Book Review: The Fever King

Title: The Fever King
Author: Victoria Lee
My rating: ⭐⭐⭐⭐⭐
Feverwake #1
Genre/s and tags: Young Adult, Science Fiction, Dystopia, Bisexual rep, POC, Racism, M/M romance, OwnVoices
Content warnings: Graphic descriptions of death, violence, and murder, mentions of sex, drugs, alcohol/lots of drinking, rape, lots of swearing. For a much more detailed list, see this content warning post from the author themself
Goodreads synopsis:

In the former United States, sixteen-year-old Noam Álvaro wakes up in a hospital bed, the sole survivor of the viral magic that killed his family and made him a technopath. His ability to control technology attracts the attention of the minister of defense and thrusts him into the magical elite of the nation of Carolinia.

The son of undocumented immigrants, Noam has spent his life fighting for the rights of refugees fleeing magical outbreaks—refugees Carolinia routinely deports with vicious efficiency. Sensing a way to make change, Noam accepts the minister’s offer to teach him the science behind his magic, secretly planning to use it against the government. But then he meets the minister’s son—cruel, dangerous, and achingly beautiful—and the way forward becomes less clear.

Caught between his purpose and his heart, Noam must decide who he can trust and how far he’s willing to go in pursuit of the greater good.


Book nerds, it’s my first ever 5-star read of 2020! 

The Fever King surprised me! I never thought it would be so captivating—from the prose, to the plot, the characters, and the romance. But here I am, with my mind still reeling. I love it!

Excellent writing style

I am an absolute fan of the writing style of this book! The prose is sharp, but also kind of mellow, the kind that will grab hold of your emotions no matter what the scene is. The author used a lot of metaphors, but that just made the imagery and the tone so excellent.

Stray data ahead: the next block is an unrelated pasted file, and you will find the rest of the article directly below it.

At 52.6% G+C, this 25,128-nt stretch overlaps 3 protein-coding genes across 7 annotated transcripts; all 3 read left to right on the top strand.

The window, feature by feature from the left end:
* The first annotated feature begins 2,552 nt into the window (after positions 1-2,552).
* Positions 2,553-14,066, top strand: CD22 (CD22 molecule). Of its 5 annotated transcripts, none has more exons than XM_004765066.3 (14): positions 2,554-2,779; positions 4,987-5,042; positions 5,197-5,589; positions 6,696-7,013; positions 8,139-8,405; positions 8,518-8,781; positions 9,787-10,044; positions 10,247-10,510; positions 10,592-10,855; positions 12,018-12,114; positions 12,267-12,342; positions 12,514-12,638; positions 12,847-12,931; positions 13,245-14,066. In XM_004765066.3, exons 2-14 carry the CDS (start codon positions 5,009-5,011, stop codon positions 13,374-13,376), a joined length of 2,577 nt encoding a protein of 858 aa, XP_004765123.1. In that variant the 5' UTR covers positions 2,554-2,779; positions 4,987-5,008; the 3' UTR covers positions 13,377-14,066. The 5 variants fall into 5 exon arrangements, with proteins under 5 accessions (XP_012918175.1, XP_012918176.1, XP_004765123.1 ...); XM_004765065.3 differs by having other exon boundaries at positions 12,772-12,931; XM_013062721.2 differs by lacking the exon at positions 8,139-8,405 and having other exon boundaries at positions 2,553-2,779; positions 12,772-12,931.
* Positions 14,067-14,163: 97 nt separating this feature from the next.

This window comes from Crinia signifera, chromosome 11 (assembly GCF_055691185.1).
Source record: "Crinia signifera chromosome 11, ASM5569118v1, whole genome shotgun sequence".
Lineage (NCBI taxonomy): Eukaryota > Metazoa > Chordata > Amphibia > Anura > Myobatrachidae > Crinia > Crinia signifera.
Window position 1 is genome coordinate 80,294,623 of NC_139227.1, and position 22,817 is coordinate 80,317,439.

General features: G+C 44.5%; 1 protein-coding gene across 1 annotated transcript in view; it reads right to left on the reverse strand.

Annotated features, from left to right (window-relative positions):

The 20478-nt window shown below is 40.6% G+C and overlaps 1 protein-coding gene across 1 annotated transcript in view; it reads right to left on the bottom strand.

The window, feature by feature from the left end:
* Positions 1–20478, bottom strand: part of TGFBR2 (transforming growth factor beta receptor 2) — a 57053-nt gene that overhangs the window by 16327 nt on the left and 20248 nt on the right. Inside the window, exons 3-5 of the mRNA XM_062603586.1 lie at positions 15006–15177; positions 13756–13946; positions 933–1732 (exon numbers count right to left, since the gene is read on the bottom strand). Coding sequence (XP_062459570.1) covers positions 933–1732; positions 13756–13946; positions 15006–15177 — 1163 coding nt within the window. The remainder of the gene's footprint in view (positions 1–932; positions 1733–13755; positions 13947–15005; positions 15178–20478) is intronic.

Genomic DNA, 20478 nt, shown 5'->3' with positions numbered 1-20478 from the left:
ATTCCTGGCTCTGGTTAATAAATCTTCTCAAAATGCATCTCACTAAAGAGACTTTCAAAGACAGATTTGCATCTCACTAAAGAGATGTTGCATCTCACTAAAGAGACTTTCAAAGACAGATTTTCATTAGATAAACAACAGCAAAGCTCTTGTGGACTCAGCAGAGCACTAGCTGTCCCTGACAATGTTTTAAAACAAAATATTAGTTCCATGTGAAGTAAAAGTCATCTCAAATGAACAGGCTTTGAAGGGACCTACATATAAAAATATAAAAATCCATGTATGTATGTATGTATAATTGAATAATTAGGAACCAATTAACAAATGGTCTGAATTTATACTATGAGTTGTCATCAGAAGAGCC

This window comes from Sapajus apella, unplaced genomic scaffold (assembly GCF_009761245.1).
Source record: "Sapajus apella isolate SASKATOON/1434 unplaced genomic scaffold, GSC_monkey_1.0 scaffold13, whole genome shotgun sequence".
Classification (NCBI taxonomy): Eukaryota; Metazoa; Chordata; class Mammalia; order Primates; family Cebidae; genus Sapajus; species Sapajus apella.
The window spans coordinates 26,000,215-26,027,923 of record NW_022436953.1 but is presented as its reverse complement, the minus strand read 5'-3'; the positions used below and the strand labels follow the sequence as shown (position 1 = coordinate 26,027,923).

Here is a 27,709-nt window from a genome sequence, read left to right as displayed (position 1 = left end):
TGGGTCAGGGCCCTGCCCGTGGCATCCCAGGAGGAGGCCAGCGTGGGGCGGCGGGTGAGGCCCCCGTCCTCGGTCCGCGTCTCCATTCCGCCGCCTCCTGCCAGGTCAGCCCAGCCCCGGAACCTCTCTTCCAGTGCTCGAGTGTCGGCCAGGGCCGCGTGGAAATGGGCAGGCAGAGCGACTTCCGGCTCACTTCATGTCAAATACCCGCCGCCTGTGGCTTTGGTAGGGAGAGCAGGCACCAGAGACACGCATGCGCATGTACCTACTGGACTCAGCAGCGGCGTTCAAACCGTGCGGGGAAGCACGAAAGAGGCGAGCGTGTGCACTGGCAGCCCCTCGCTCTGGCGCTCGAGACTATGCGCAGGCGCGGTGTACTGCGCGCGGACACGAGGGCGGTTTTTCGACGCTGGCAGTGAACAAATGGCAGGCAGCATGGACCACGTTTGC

Great characters and romance

The characters are just captivating; whether it be a major character or a minor character, and whether it be a protagonist or an antagonist (and to be honest, it’s so hard to grasp who is the hero and who is the villain, and I love that!).

I love Noam! He’s sassy, and brave, and so determined to help the situation of the refugees. Dara, on the other hand, is cold, intelligent, yet he can also be so loving and hopeful. I wish these two just would have just talked more to avoid their miscommunications, but of course, their journey is slow and angsty. Lehrer was such an interesting character, too, and he made the plot all the more interesting.

The romance is also one of my favorite things in this book! It’s slow burn, with a lot of tension and angst! At the end of the book, I was left wanting more. (I just want more of Noam and Dara, please.)

Unpredictable plot

The Fever King is full of twists and turns and I was truly invested with the plot from start to finish. There were times when I thought I knew what was happening or that I was right about my predictions, but I was wrong and the author was able to surprise me with every plot twist.

I love how the plot focused on politics, racism, and immigrants and refugees trying. I know this is such an important and relevant topic, especially in the US, and to have that as a main focus of the story is enlightening.

Awesome world-building

The world-building in The Fever King is also intriguing. It’s set in a “former United States”, and although the place is quite the same, there are differences with the timelines, the history, and of course, the presence of the viral magic. I wish we’ll get to know more about how that viral magic started as well!

Quotes from the book

“The whole world was a sea of data, so many electrical impulses sparking from pockets and tablets and streetlights and cameras and drones. It was like someone had plugged in a cord and turned on the galaxy.”

“History is written by the victors.”

“If Noam kissed him right now, Dara would think Noam was just like everyone else. And maybe Noam wasn’t special, bu he wanted to be.”

“And I meant it when I said I wasn’t gay,” Noam said. Ames looked disbelieving, but she didn’t pull away. Noam smirked. “Bisexual isn’t gay.”

“Dara, who claimed he hated everything but secretly dreamed of counting the stars.”


I never thought I’d love this book so much! Definitely including this one to my 20 LGBTQ+ Books in 2020 reading challenge!

How about you guys? Have you read The Fever King yet? What were your thoughts?

4 thoughts on “Book Review: The Fever King

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